Hairspray Paves A New Era of South Theater

Laura Turner, Business Manager

Earlier this year, The Southerner covered the lack of diversity in South’s theater program. Involvement of minority students increased greatly during the winter production of the musical Hairspray.

Sophomore Wendy Unger has stage managed for South productions since she was a freshman. She explained that involvement in theater usually spreads to friends of people who get involved as ninth graders, but these friend groups generally consist of people of the same racial background. Because of this, minority students might rarely be encouraged to get involved in theater.

“We get the same percentage of new people each time [audition cycle],” Unger explained, “But for this one it [consisted more of people with an] African American or Somali or otherwise background.”

Senior Willie Washington explained that he got involved with Hairspray “Because I was eager to see if I could be a main role, so I pushed myself to audition.” Washington was Seaweed, one of the leads in the show. He added that “They kind of told us they needed African American people.” Segregation is a main theme in Hairspray and almost half of the show’s characters are African Americans.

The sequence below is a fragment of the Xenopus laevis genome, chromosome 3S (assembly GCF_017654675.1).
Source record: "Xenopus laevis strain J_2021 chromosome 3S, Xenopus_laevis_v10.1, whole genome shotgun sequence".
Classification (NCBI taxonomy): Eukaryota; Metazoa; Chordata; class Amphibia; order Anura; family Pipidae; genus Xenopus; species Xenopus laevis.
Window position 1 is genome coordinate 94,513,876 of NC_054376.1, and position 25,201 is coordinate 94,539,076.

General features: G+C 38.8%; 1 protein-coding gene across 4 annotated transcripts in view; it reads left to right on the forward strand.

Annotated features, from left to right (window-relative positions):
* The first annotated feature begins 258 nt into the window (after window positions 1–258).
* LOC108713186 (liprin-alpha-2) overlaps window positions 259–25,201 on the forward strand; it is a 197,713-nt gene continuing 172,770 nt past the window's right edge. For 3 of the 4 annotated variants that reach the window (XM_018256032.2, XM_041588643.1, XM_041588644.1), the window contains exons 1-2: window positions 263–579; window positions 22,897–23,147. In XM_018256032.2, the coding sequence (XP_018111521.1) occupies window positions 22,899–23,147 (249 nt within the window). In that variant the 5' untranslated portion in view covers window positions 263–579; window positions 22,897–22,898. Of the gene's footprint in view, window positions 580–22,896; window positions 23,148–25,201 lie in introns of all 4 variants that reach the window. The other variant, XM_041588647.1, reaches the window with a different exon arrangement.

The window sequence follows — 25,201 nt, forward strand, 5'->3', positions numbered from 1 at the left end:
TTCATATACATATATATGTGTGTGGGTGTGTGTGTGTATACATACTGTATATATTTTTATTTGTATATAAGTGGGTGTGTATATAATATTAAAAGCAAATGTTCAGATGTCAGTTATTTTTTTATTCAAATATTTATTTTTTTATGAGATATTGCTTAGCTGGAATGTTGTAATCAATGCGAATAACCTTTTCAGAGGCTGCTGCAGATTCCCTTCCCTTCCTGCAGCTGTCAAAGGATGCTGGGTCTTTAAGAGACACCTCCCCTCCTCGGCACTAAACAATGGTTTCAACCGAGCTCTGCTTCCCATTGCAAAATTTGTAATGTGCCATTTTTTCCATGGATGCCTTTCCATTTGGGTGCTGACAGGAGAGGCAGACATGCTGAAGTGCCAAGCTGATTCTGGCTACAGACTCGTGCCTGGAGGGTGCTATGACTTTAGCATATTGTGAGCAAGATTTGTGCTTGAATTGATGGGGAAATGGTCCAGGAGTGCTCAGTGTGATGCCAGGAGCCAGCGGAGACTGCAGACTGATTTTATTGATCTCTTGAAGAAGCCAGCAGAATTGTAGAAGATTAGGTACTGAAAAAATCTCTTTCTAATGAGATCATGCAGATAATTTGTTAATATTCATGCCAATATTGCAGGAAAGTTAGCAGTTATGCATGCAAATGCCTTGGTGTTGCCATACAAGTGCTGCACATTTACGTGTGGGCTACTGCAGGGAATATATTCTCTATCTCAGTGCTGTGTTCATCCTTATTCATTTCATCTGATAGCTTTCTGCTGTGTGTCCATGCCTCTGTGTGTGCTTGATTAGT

Both Unger and Washington noted a problem with this. “With the segregation of the play, we kind of were segregated… Communication was declined pretty much. Outside of rehearsal there is less communication.” Unger noted that there were opportunities for the crew to get to know each other later in the cycle. “Especially during the last two weeks of the process, we worked together all the time and we were in the same space. You kind of had to end up getting to know everybody you were with.”

They also both agreed that South Theater would continue to be a welcoming place for students of all backgrounds. “I feel like this was sort of a test to see if it would work, and it became successful. We kind of paved the way for others to do it, encouraged and inspired other people,” said Washington. “I wish I was doing [theater] as soon as I got here.”

“It… was a fun experience,” he said. “It kind of showed the way things actually used to be… Sometimes we would feel pressure to act a little bit naive or ignorant [of segregation]..” But he felt that the issues present in the play could have been better addressed. “I felt like we should have focused more on the segregation and communication issues between the groups so we could actually get a message out.”